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FOCUS September 2005 Volume 41

Dialogue Among Citizens: Japan and Korea

Park Koonae*

* Park Koonae is a staff member of HURIGHTS OSAKA.

HURIGHTS OSAKA co-organized a study tour to South Korea (mainly in Seoul) with Osaka-based Korea NGO Center from 11-16 August 2005 to celebrate the 60th anniversary of Korea's independence from Japan (which also coincides with the 60th anniversary of Japan's defeat in World War II) and to deepen a desirable relationship between the Japanese and Koreans including Koreans residing in Japan.

There were 22 participants from Japan consisting of university students, lawyers, university professors, high school teachers, NGO activists, and ordinary citizens. A big number of Japanese visit South Korea nowadays. But exchanges among the citizens of the 2 countries in the area of human rights have not been very active except for some strong solidarity activities in Japan in the 1980s that supported Korean movements against the Korean military dictatorship. On the other hand, in recent years, disagreements relating to the Dokdo/Takeshima Island issue and the interpretation of historical events between Korea and Japan suddenly became serious. In this context, building friendship and reconciliation through dialogues at the citizens' level becomes even more important.

The main program of the study tour was the open forum entitled "Citizens' Forum for Promoting Exchange and Collaboration in the Civil Society in Korea and Japan", co-hosted by HURIGHTS OSAKA, the Korea NGO Center, and the Peace Center of the People's Solidarity for Participatory Democracy (PSPD). The forum, attended by more than 60 participants including the study tour participants, opened with remarks from Prof. Hatsuse Ryuhei, Chairperson of the Advisory Committee of HURIGHTS OSAKA, and Prof. Park Soonsun, Director of the Peace Center of PSPD. The first part of the forum focused on "Militarization in Northeast Asia and the relationship between Korea and Japan." Prof. Lee Gyongjoo, a member of the Peace Center and teaching in Inha University, and Mr. Chung Kapsu, Chairperson of the Planning Committee of One Korea Festival gave presentations. For the second part of the forum, focusing on the "Clarification of the history between Korea and Japan and the common understanding of history", Mr. Masao Niwa,a Japanese lawyer from Osaka, and Ms. Kang Hyejon, a member of Solidarity for Peace and History Education in Asia, gave presentations. There was limited time to raise questions and express ideas and opinions. But it was surely a frank face-to-face discussion at the citizens' level. Some Japanese participants were surprised to know that Korean participants know Japan's modern history and political situation so much, and learned how the war-renouncing provision in the Japanese Constitution (Article 9) is appraised in Korea.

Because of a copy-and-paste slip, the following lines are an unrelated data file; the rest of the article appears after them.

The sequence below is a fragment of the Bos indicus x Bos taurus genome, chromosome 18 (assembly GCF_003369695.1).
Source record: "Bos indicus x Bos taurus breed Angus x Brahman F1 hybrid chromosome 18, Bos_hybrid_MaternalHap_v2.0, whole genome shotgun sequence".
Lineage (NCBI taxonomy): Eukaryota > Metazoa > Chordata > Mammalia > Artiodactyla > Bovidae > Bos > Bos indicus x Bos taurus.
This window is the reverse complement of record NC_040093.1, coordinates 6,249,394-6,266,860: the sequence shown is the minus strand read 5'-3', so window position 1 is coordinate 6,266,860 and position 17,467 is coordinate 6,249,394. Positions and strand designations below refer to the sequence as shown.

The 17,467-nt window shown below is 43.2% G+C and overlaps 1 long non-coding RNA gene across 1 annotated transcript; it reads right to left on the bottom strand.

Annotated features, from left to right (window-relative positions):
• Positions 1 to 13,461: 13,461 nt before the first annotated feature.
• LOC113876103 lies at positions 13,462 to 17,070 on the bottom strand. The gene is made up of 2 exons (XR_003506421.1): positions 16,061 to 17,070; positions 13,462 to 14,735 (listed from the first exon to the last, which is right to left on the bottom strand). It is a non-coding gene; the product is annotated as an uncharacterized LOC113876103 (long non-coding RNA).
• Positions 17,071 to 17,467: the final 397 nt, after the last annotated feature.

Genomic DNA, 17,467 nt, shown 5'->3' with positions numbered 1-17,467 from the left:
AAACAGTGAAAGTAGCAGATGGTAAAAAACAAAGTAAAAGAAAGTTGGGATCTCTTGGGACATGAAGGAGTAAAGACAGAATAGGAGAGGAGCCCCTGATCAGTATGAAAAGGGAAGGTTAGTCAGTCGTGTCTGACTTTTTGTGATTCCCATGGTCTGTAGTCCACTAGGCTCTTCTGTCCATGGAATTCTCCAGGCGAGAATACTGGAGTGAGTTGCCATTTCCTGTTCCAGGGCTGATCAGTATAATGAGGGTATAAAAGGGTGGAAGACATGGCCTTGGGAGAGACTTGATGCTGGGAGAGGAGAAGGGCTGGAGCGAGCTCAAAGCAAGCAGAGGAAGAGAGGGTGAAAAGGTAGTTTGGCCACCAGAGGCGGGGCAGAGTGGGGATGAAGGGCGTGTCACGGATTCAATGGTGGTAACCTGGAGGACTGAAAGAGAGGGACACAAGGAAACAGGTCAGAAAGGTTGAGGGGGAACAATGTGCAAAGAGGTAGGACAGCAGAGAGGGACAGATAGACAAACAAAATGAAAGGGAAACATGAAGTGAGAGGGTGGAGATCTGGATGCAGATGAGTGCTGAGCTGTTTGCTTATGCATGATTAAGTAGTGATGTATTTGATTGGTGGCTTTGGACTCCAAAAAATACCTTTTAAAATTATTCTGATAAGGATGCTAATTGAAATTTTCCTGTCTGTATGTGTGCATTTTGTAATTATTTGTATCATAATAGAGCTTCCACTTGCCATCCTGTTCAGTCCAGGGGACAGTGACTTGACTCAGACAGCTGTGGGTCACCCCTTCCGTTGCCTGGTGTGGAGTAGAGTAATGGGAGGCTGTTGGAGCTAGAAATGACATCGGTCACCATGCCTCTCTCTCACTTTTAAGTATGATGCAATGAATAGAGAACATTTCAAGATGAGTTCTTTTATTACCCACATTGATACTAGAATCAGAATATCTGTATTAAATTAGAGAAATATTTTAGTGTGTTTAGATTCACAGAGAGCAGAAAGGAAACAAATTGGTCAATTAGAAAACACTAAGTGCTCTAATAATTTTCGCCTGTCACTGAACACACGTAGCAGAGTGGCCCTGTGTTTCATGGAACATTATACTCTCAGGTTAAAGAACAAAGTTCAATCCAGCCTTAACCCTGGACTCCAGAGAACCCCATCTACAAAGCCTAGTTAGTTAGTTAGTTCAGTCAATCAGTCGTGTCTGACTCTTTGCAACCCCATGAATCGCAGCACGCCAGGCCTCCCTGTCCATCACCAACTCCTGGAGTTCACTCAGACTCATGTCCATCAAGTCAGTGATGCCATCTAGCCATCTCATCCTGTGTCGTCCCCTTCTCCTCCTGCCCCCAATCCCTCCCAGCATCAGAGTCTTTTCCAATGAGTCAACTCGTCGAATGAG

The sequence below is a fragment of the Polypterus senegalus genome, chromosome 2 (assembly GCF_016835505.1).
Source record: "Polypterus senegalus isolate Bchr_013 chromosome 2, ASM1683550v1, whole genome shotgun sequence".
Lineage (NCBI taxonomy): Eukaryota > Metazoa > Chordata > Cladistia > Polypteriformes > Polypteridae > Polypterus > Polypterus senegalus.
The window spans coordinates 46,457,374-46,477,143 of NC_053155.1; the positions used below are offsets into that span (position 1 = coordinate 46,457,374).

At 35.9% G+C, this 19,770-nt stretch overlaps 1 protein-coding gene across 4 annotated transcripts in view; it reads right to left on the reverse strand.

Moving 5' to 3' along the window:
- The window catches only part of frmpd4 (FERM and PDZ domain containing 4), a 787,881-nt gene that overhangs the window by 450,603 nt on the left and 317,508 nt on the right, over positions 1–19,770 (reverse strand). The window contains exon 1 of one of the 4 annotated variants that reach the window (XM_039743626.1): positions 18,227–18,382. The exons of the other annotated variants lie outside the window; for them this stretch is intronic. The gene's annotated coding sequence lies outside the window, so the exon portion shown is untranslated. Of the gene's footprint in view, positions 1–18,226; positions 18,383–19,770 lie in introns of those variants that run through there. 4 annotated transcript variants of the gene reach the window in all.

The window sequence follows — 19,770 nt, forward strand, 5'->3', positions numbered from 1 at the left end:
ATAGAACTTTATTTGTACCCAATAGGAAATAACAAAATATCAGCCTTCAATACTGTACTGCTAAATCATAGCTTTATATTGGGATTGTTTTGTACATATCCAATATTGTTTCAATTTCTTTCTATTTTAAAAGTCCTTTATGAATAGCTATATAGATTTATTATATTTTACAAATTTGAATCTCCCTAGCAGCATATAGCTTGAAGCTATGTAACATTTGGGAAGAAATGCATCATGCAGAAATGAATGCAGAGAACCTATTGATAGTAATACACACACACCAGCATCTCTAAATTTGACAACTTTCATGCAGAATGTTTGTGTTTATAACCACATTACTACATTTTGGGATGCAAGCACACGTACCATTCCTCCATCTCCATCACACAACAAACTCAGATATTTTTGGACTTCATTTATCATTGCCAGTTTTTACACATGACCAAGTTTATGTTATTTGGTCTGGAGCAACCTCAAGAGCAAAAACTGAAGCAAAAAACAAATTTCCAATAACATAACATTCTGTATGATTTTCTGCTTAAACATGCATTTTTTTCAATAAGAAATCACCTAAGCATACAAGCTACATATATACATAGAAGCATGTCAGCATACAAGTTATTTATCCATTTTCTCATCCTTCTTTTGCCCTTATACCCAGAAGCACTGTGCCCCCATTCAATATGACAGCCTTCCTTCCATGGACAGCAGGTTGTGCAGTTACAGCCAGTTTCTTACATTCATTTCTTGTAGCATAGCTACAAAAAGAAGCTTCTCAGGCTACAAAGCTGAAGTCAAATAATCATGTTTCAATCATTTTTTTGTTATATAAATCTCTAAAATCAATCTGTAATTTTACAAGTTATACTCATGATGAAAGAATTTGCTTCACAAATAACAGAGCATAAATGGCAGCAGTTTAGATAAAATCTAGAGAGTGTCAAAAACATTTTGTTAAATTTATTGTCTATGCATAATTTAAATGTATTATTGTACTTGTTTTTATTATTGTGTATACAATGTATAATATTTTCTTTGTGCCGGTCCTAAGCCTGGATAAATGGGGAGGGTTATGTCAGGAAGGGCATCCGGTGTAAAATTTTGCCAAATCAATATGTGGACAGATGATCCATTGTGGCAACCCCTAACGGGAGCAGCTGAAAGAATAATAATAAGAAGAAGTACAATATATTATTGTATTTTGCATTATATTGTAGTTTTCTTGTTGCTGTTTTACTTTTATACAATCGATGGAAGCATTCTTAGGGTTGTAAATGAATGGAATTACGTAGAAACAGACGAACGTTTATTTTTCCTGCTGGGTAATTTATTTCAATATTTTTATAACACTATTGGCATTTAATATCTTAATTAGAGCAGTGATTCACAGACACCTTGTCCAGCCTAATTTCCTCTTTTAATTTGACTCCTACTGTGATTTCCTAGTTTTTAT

The study tour group visited the House of Sharing where former Korean comfort women (those forced to become sex-slaves during WWII) are residing. The group learned about their harsh experience and their appeals to the Japanese government and society. The group also participated in the Liberation Day celebration on 15 August 2005 where a North Korean delegation jointly celebrated with members of the South Korean civil society and delegations of Korean organizations from abroad (including one group from Japan) at Jangchoong Gymnasium in Seoul.

Participants from Japan learned much about citizens' struggle for freedom and democracy by visiting Korean historical museums and understanding the Korean civil movements. It is often said that Korea is a distant country even though it is near. Not a few participants felt that the Korean Peninsula has been moving more powerfully toward making peace and unification than expected in Japan. We should provide the space for more positive meetings, sharing of ideas and seeking ways of resolving conflict among Asian friends, instead of avoiding listening to their different opinions.

For further information please contact HURIGHTS OSAKA.